Honestly, have one glass of wine, two tops, and water the rest of the night. If you were my age I’d say to stick to water. But I can’t get over how odd I would think it was if you ordered only water with a nice dinner. I’d find it curious, not necessarily in a bad way, but I would remember it.

steve6's avatar

@asmonet Are you too young to drink?

asmonet's avatar

Not at all, but at 22 you’d think I’d have a bigger red flag thrown up by a glass of wine than an accomplished doctor in his mid thirties would.

I’ve never had a problem with alcohol, rarely do I order it when I’m out, and I don’t drink much socially, save for a few parties every six months or so. But if my first inclination was to buy a glass of wine, do you think an employer would get that impression?

At 22, there are many more assumptions made about alcohol than later in life.

steve6's avatar

Good point, I like your thought process. I think you had valid advice for seVen too.

asmonet's avatar

:)

Yeah, that’s pretty much all I say to him, I fear I’m becoming just as repetitive as he is at this point. Still, worth a try. I’m not the only one who thinks so. :)

Mtl_zack's avatar

Depends on the context. If it’s a fancy restaurant and you have wine, have a glass. If you’re at home, have water. If you’re at a party, have a coke. If you’re celebrating getting whatever you’re being interviewed for, celebrate with a drink with the person who accepted you.

marinelife's avatar

So, shi, how did it go?

shilolo's avatar

@Marina Interviews aren’t for a month or so…. Just planning ahead :-)

bananafish's avatar

Wow, I can’t believe how many people here would have a cocktail/glass of wine on an interview!

I mean, I’m the first one to raise a glass in ANY setting BUT an interview. It’s such a big no-no, and it really could cost you the job easily. Whereas there’s a 99.8% chance (I’ll show you my math later) that ordering a pop or Shirley Temple would not cost you anything.

Don’t say I didn’t warrrrrrrrrrrrrn yooooooou! ;)

Jeruba's avatar

@shilolo, I think you’ve answered your own question. If you are thinking ahead and worrying about whether to have a glass of wine at a dinner that’s more than a month away—well, I’ll just say this: if my husband or son or a close friend were in your place and asked me this question, I would say: “The fact that you asked the question tells me that you already know the answer and you just don’t want to hear it.”

I know they would do the same for me. In fact, my husband does it all the time. And it’s always “Thanks, dammit.”

shilolo's avatar

@Jeruba. Not really. I was just thinking about how all these interviews are scheduled with multiple dinners, and wondering what I would do. Thought I would ask the collective in advance. In truth, I am leaning more towards the “having a glass of wine with a steak dinner seems more than appropriate” theme than the “better to be a (funtional) teetotaler)” routine.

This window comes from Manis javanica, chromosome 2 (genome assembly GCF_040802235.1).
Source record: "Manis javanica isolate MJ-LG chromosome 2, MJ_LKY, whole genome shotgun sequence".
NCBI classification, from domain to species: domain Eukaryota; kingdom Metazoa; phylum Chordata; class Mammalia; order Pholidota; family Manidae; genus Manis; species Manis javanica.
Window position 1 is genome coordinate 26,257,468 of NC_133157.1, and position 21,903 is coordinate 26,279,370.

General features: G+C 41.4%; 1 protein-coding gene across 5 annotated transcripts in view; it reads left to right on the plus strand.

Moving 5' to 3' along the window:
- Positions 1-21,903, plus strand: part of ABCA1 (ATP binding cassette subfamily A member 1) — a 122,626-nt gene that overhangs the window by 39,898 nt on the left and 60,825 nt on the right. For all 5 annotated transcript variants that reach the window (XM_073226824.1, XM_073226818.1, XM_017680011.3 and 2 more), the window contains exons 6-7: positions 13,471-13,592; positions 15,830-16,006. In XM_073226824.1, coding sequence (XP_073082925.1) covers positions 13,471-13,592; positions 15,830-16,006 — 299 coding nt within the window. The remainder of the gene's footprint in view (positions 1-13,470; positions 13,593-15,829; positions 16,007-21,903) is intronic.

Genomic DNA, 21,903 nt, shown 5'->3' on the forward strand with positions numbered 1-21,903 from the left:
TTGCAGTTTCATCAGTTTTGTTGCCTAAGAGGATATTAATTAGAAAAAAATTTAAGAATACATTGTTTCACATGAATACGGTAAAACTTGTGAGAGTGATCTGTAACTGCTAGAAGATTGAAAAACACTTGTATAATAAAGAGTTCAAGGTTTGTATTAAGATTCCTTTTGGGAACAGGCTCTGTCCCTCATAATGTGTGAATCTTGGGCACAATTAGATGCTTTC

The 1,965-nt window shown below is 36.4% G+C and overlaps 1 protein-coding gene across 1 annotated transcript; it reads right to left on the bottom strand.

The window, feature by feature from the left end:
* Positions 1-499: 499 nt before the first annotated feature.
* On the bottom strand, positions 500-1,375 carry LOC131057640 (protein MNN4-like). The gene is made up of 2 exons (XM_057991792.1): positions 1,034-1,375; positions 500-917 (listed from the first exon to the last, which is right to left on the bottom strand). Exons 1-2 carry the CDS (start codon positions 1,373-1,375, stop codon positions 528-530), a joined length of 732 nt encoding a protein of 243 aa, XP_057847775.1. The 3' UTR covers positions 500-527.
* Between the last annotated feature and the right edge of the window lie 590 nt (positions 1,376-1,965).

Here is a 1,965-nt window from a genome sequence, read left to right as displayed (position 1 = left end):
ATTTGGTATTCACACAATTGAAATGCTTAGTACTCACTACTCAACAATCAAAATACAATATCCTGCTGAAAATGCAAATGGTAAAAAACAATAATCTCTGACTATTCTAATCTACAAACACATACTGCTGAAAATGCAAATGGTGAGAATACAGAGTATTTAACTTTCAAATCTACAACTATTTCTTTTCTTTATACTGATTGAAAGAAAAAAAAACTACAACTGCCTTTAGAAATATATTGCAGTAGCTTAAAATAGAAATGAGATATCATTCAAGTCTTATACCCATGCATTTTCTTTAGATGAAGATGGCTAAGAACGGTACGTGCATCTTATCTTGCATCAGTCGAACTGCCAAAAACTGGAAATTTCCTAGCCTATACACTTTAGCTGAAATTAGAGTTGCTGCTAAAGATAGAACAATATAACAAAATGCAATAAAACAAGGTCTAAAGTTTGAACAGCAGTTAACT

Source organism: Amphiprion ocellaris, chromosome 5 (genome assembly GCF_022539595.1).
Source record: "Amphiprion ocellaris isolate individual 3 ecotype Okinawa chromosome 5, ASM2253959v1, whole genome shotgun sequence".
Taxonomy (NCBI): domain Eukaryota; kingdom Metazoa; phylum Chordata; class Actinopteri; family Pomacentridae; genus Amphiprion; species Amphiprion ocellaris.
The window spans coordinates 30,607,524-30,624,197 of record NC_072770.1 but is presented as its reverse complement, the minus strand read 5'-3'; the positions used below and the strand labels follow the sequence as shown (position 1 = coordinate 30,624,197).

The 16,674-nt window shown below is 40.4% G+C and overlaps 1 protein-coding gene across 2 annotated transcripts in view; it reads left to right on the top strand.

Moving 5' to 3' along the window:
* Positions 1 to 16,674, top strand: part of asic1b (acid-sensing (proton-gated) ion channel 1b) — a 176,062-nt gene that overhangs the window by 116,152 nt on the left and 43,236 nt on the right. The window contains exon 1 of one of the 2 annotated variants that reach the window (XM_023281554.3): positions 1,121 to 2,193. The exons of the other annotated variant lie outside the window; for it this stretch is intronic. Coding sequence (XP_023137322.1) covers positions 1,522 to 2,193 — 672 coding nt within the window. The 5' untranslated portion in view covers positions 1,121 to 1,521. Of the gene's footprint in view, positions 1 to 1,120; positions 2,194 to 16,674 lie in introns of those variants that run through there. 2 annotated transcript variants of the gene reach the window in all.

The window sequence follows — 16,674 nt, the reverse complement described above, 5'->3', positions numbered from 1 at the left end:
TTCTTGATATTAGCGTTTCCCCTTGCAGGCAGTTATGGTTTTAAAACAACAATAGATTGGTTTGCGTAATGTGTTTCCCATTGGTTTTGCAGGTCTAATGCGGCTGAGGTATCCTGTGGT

Jeruba's avatar

You could always drink at one and not at another and see if there’s any apparent difference in the reaction. Maybe try no drink first and see if you get a clue afterward (“We noticed you didn’t have a drink, and…”).

bananafish's avatar

I’m wondering – very honestly this is just curiosity – what do you think would be the benefit to drinking?

If it’s really to appear down-to-earth, I think you should have more confidence in yourself that you can inspire that with actions, words, and attitude.

Alcohol in no way conveys maturity – if anything it does the opposite. You might as well shout “Cool! – an open bar!”.

By the way, that hurt….calling me a teetotaler…what if my wine bottles heard you??

shilolo's avatar

I don’t know about benefit per se, but it seems mature and relaxed and confident to feel free to act as you please (again, within obvious limits) without fear of being judged for every action.

steve6's avatar

Yes, and you are an adult whose future does not depend on the outcome of one meeting so I wouldn’t think about it too much. When I have meetings, if I feel like having a Beck’s with my seafood or a Singha with my Thai food then that’s what I’ll drink. Most of the time I would probably have an iced tea or an Oolong tea, respectively.

Yetanotheruser's avatar

I love my beer, and a good wine with dinner. However, I would NOT have a drink at a dinner/interview. I also usually do not eat the whole dinner, no matter how hungry I am. (I usually finish everything served, if I’m alone or with family or friends.)